To Clarify

Despite being on wheels, my tiny house is not designed to be moved regularly. The wheels were originally a way to get around codes, and then they became a welcome restriction to plan my house around. If I was going to build a house and didn’t have road width and height restrictions, I think I wouldn’t know how big was too big. I remember the different ways my sister and I would play Sims 2. I would always take an existing house and gut it – I’d get rid of all furniture and fixtures, remove the floors, and choose different paints. Sometimes I would leave the interior walls in, but often I’d leave only the outside shape and then fill it the way I wanted. The exterior walls gave me a place to start and I knew everything would have to be reasonably sized because of them. Stephanie, on the other hand, would start from scratch. She’d buy a huge lot and build a ginormous box. To fill up the house, the rooms had to be giant, and sometimes she had multiple living rooms. Entire rooms would be devoted to a single art, hobby, or electronic. Furniture was sparse, because there are only so many couches you can have before it gets ridiculous. I think our two styles are a good analogy for the difference between generations and places that are frugal and work with what they have, like in Europe; and younger people and newer places, like North America, that have very few or no restrictions. Tiny houses have been slow to gain popularity in Europe because people already live in small spaces – in the buildings built by people who knew the difference between what was needed and what was excess.

The tiny house movement sprang up as an alternative to the McMansions in the States. When people from Europe first came to North America, there was SO much undeveloped land. I figure there was so much space that people built big, in part, just because they could. Of course, the issues came later: empty, drafty houses that are expensive to heat, houses in disrepair because they’re too giant to maintain, a need to fill all that unnecessary space – which ties into consumerism – and mortgages that you could end up paying for until you die (“mortgage” does have the word “mort” in it…). Somehow, “bigger” came to mean “better”. Tiny houses are the result of people realizing that’s not true.

But back to my original point (funny how this post is meant to clarify something and then I go rambling off topic), my tiny house will not be a travel trailer that I’ll be moving all the time. It will be built to withstand highway speeds, but not constantly. Moving will be a big undertaking, what with renting a truck to tow it, packing up all my belongings so they’re not flying around, probably covering up some windows, and crossing my fingers that no glass breaks in transit – not to mention finding a new place to live. Finding land is an issue that stops a lot of people from building, because you pretty much have to rely on faith alone that you will find a good host with the right hook-ups and hope that the code enforcers will leave you alone. You can buy your own land; some people even get a normal house with a mortgage, rent it out, and live in their own backyard. But land is expensive, so in the beginning I will be renting a place to park my tiny house, and I will stay in one place for a while. I’ll have to set-up a grey water system (probably a drip field), find a place to dispose of my “humanure” – some people compost on their land, but if you’re renting, your hosts might not be okay with that – and install a way to get water to my house in the winter (probably underground hoses and then heat coils around the pipes that are above ground). With all that work, you might wonder why I bother at all, why not just get a normal house that’s on the small side if you don’t want a lot of space? I’ve wondered that too, but in the end, when I’m all set-up, it will be worth it. I want security and some control over my life, and the tiny house will give me that. Read about my other reasons on the Why page above.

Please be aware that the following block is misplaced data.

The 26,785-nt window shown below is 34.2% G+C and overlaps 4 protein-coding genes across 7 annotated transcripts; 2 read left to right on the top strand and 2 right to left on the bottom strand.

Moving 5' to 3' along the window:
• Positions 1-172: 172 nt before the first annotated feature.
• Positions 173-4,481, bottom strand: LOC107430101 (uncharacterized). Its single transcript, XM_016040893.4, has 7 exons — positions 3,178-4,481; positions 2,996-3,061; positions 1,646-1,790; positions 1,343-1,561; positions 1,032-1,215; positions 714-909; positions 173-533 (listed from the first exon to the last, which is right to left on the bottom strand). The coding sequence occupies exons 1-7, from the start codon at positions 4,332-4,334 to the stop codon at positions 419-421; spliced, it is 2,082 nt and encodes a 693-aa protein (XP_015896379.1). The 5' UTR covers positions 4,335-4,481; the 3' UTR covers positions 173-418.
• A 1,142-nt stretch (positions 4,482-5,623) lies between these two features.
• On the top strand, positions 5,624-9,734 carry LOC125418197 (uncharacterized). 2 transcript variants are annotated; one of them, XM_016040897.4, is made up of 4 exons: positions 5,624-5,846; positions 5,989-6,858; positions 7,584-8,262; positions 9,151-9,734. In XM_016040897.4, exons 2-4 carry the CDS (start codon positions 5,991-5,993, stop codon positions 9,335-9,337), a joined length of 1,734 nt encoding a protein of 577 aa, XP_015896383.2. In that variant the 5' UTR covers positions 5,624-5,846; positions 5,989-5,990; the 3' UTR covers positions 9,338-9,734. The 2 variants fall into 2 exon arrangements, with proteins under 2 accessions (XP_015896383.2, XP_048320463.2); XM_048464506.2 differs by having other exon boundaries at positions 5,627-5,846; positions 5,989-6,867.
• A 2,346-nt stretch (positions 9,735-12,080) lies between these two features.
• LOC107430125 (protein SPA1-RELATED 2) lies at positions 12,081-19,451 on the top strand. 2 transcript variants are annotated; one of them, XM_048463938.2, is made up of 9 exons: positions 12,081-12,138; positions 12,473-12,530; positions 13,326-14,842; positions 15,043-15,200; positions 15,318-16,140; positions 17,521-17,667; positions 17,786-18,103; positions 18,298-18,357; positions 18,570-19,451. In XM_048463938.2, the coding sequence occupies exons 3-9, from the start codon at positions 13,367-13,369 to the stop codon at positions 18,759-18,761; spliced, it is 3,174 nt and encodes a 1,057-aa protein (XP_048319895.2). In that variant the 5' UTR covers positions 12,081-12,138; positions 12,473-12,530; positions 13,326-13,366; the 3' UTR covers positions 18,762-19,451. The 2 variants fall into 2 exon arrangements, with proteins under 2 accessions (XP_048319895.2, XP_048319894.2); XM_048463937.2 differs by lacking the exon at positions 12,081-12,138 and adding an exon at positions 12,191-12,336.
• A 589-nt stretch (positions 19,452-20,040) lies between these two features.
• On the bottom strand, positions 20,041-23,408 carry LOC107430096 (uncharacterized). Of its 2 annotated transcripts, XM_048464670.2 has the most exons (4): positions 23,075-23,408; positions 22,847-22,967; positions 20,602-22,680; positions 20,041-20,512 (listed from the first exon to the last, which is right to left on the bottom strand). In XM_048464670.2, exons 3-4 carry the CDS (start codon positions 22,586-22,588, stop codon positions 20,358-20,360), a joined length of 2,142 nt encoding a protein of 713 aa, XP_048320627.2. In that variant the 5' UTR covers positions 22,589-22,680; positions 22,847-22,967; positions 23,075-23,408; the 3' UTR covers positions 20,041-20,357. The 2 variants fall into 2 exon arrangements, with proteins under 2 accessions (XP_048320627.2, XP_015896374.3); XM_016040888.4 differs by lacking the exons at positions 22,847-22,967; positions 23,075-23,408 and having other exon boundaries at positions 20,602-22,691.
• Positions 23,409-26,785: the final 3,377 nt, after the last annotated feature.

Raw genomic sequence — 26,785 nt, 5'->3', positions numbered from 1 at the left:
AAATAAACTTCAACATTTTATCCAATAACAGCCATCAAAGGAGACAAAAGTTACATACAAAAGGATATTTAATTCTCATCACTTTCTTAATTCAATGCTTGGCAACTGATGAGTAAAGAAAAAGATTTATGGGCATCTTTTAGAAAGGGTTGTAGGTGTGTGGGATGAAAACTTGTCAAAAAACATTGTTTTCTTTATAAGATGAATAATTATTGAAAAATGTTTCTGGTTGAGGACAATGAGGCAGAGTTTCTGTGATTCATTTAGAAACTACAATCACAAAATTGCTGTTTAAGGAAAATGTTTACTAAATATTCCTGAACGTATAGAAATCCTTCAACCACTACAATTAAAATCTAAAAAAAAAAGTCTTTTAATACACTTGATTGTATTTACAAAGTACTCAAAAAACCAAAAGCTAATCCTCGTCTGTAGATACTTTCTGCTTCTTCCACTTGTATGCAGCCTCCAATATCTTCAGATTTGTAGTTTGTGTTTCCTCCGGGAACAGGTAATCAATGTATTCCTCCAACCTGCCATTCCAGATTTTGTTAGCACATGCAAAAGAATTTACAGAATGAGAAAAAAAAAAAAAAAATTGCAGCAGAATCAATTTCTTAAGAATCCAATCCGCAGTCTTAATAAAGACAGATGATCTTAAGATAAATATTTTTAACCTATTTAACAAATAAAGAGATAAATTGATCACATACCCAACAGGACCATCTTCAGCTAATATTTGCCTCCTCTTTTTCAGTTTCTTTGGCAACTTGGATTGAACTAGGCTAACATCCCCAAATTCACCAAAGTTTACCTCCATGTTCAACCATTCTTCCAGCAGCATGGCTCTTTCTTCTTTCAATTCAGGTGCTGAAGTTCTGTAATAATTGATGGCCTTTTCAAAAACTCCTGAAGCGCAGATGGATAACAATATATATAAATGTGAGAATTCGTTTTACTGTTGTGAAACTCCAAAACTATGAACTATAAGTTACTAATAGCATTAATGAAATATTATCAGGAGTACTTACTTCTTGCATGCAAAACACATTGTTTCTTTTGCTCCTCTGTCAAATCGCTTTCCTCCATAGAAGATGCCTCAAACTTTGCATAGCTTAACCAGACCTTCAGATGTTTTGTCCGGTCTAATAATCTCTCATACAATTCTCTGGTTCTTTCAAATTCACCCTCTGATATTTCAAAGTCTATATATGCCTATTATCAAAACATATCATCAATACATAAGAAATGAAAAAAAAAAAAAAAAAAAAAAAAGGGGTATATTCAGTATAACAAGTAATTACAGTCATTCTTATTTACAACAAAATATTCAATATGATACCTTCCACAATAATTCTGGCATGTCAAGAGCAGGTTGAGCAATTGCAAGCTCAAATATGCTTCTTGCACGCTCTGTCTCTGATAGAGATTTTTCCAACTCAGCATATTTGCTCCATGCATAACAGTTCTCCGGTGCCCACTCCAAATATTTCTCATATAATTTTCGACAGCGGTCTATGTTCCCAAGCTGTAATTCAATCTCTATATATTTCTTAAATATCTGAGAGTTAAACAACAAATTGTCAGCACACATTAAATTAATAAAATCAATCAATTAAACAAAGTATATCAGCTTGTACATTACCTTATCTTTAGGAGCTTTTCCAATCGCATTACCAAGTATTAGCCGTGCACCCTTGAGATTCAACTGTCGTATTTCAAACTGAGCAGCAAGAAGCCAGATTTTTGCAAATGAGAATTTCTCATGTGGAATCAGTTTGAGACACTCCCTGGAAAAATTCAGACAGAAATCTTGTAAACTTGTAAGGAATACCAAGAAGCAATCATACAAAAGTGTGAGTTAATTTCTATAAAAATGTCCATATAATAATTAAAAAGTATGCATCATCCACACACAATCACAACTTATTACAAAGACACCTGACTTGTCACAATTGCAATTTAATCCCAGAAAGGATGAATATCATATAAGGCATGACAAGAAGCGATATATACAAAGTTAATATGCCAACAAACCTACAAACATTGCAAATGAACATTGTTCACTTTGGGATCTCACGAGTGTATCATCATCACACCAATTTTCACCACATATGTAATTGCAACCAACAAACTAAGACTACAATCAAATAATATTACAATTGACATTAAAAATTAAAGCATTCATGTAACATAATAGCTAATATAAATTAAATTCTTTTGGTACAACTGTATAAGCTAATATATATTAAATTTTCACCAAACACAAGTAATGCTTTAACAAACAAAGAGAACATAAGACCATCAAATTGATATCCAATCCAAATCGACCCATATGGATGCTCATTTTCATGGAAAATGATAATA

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"It takes as much energy to wish as it does to plan." - Eleanor Roosevelt

"It is not because things are difficult that we do not dare. It is because we do not dare that they are difficult." - Seneca

"Have nothing in your house that you do not know to be useful or believe to be beautiful." - William Morris
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